The Pope’s New Name
At first glance, there are several intuitive and striking similarities between Pope Francis and the saint who inspired his new name. The news coverage of the newly elected pope has focused a lot of attention on these points, including his simple lifestyle and pastoral care of H.I.V./AIDS patients—images that evoke St. Francis’ embrace of the infirm and marginalized of his own day.
Few commentators, however, have delved into some of the more significant and challenging implications of the pope’s choice of the name Francis, motivated by the example of the poverello, the “little poor man,” of Assisi. There are at least three important aspects of the life of St. Francis that are often lost amid romantic depictions of the saint standing in birdbaths or taming wolves. And these underappreciated dimensions of the saint’s legacy could make all the difference in the church of the 21st century.
A Renouncer of Power
Paying attention to St. Francis’ love of poverty is not unwarranted. Indeed, the medieval man from Assisi sought to “follow in the footprints of Christ” in the most authentic way possible. For him this meant that one should, like the poor Christ who proclaimed he had “nowhere to lay his head” in this world (Lk 9:58), dispossess oneself of those material things that inhibit living the Gospel to the fullest.
This did not mean, however, that St. Francis advocated abject poverty. Like Gustavo Gutiérrez, O.P., who in his classic book A Theology of Liberation makes a distinction between abject and evangelical poverty, St. Francis embraced the Gospel virtue as a means to an end, not an end in itself. The means was what St. Francis calledsine proprio, or “living without anything of one’s own,” the vow Franciscans still profess today. The end was unencumbered relationship with God, with others and with the rest of creation.
On the one hand, St. Francis eschewed the traditional religious cloisters of the monastic religious and the separated lifestyle of the secular clergy of his day. His desire was to remove all barriers between himself and others. On the other hand, St. Francis’ refusal to participate in the emerging market economy and activity of the rising merchant class of medieval Italy reflected his prescient fear of the monetary valuation of goods, labor and even people themselves. He recognized early on what we continue to witness in our own age: women and men treated according to their wealth or social class and status. For this reason he forbade his fellow friars from “receiving coins or money in any form,” insisting they renounce that way of relating to others.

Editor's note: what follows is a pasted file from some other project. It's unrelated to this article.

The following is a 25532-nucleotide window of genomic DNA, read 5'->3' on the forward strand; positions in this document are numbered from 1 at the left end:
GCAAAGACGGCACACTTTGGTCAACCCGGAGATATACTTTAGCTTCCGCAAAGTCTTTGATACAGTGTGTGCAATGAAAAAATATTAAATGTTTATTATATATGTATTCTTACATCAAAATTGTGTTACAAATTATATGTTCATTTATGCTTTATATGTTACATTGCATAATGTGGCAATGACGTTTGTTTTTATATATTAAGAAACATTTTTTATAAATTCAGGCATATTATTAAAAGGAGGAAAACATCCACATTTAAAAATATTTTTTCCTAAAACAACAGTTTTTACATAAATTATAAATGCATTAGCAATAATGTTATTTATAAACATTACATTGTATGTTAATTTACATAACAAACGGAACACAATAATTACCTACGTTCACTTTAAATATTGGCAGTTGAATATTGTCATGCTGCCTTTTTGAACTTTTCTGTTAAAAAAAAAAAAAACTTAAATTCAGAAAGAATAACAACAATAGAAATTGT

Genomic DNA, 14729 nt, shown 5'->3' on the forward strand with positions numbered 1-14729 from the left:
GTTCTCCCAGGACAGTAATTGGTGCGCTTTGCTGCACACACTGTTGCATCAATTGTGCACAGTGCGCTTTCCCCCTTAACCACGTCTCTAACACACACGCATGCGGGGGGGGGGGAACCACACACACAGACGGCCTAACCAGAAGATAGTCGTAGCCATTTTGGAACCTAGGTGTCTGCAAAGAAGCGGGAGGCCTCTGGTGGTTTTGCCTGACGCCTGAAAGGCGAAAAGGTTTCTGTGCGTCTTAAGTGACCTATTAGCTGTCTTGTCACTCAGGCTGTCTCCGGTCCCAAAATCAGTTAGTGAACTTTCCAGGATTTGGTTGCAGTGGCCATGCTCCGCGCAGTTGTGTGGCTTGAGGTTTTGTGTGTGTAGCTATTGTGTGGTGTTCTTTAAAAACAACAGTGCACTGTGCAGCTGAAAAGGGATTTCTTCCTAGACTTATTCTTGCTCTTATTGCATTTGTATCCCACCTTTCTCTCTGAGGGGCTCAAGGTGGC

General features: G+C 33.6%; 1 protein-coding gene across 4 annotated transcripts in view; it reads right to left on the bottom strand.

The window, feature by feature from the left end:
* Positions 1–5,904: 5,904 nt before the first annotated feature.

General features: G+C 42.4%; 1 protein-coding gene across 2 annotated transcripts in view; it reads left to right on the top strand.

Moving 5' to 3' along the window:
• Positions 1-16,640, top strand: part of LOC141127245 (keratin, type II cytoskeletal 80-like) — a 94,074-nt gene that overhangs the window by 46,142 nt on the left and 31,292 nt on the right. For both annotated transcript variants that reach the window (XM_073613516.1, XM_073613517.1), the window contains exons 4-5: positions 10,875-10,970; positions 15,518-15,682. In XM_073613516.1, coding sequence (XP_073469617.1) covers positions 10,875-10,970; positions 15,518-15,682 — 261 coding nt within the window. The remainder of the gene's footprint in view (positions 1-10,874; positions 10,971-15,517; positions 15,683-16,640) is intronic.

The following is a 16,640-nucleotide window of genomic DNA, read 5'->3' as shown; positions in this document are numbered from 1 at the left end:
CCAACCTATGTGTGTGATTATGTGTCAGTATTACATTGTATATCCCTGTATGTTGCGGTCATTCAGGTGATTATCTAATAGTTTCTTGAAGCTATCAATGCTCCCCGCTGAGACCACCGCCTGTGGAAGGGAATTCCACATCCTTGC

The French medieval historian Jacques Dalarun makes the point, in his book Francis of Assisi and Power, that, “with Francis, there is less of a merely visible break with the world; at the heart of his life there is instead more intransigence toward any compromise with the world and its powers.” Poverty was the most overt sign of St. Francis’ renunciation of power and of all those dehumanizing facets of his time that stood in the way of an unmitigated embrace of others.
A Reformer Who Loved the Church
Some have attempted to paint a picture of St. Francis as a radical reformer and something of a rebel. Others, like Pope Emeritus Benedict XVI, have sought to present the poverello as an unwaveringly loyal son of the church. Both views are correct, but neither is complete. St. Francis was a man whose primary loyalty was to the Gospel of Jesus Christ. But he also recognized the importance of remaining a loyal member of the church, a point he reiterated frequently in his writings and actions. In his Rule, or way of life, St. Francis explains that “the Rule and Life of the Lesser Brother is this: to observe the Holy Gospel of Our Lord Jesus Christ by living in obedience, without anything of one’s own, and in chastity.” He then “promises obedience and reverence to our Lord Pope Honorius and his successors canonically elected and to the Roman Church.”
From the very foundation of St. Francis’ community, ecclesiastical approval was sought at the local level (first from the Bishop of Assisi) and at the universal level (from Pope Innocent III in 1209). In the 13th century there were many penitential reform movements, a number of which were eventually denounced as heretical. St. Francis always and explicitly expressed his commitment to the church and never wished to step outside of communion with it.
This did not prevent the saint, however, from performing what might anachronistically be called acts of “ecclesiastical disobedience,” akin to civil protests against unjust laws. The best-known example is St. Francis’ peace mission to Sultan Malik al-Kamil during the Fifth Crusade. Against Pope Innocent III’s instruction for the universal church’s support of the effort and, as some legends suggest, against the explicit instructions of the ecclesiastical representatives on the crusaders’ front line, St. Francis made history by engaging with the Muslim leader in what is remembered as a peaceful and fruitful dialogue.